A new report from the World Health Organization (WHO) has found spending on health is growing faster than the rest of the global economy, accounting for 10 per cent of global gross domestic product (GDP).
The Public Spending on Health: A Closer Look at Global Trends report shows spending is increasing more rapidly in low- and middle-income countries (close to 6% on average) than in high-income countries (4%). It shows the distribution of health spending is unequal, with the top 10 countries spending around US$5,000 (€4,410) or more per person in 2016, while the bottom 10 countries spent less than US$30 (€26.50) per person.
More than 35 per cent of health spending comes from out-of-pocket expenses, with governments providing an average of 51 per cent of a country’s health spending. It notes, as domestic spending increases, the proportion of funding provided by external aid has dropped to less than 1 per cent of global health spending. Almost half of these external funds are devoted to HIV/AIDS, tuberculosis (TB) and malaria.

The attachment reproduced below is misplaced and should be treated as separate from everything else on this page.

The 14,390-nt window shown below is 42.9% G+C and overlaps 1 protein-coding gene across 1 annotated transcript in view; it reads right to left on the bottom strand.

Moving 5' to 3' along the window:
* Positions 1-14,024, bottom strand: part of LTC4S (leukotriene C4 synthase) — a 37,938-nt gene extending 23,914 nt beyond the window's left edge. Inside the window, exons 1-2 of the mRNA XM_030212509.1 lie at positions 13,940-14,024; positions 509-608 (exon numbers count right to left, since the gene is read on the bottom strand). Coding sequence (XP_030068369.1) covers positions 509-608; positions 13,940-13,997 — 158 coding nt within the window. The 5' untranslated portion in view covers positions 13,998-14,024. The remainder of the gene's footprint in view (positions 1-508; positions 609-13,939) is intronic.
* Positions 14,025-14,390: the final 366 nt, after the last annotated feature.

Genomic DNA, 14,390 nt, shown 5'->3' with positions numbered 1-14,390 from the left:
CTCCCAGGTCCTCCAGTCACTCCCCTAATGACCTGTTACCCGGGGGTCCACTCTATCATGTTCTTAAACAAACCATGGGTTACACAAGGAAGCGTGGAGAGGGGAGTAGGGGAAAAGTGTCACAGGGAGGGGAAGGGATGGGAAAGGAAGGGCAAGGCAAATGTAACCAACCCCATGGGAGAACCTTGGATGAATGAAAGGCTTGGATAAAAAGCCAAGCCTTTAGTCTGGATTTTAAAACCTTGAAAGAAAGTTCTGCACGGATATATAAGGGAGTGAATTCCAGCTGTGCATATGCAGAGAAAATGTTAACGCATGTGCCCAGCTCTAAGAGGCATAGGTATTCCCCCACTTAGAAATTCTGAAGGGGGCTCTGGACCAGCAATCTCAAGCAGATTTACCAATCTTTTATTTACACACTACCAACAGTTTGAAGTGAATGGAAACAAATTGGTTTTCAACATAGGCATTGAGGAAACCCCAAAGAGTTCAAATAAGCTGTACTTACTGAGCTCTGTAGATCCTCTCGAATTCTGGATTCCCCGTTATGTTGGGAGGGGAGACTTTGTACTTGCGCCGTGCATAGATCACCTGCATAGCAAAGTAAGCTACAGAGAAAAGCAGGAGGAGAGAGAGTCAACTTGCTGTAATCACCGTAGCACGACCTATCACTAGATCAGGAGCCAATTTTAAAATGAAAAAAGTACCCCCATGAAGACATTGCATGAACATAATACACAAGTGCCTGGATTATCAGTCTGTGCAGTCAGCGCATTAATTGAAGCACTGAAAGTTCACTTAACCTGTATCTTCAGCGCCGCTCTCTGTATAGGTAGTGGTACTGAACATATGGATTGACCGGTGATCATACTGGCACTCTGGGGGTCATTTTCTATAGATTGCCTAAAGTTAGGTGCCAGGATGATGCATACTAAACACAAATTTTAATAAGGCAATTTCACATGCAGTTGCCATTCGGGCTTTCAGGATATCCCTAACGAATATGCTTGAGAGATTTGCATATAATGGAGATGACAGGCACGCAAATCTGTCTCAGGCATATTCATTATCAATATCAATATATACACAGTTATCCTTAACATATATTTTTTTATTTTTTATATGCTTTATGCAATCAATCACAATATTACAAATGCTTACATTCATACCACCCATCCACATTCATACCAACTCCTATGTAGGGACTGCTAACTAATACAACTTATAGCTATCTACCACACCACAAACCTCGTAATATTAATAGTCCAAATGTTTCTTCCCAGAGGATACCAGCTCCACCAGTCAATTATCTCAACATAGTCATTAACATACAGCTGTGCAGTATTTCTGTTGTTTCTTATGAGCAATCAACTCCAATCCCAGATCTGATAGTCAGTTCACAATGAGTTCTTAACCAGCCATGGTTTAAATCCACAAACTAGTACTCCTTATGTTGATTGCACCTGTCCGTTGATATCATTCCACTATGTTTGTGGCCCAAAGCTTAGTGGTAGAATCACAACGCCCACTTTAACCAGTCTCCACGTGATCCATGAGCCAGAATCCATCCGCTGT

In low- and middle-income countries, new data suggest that more than half of health spending is spent on primary health care, however less than 40 per cent of all spending on primary health care comes from governments.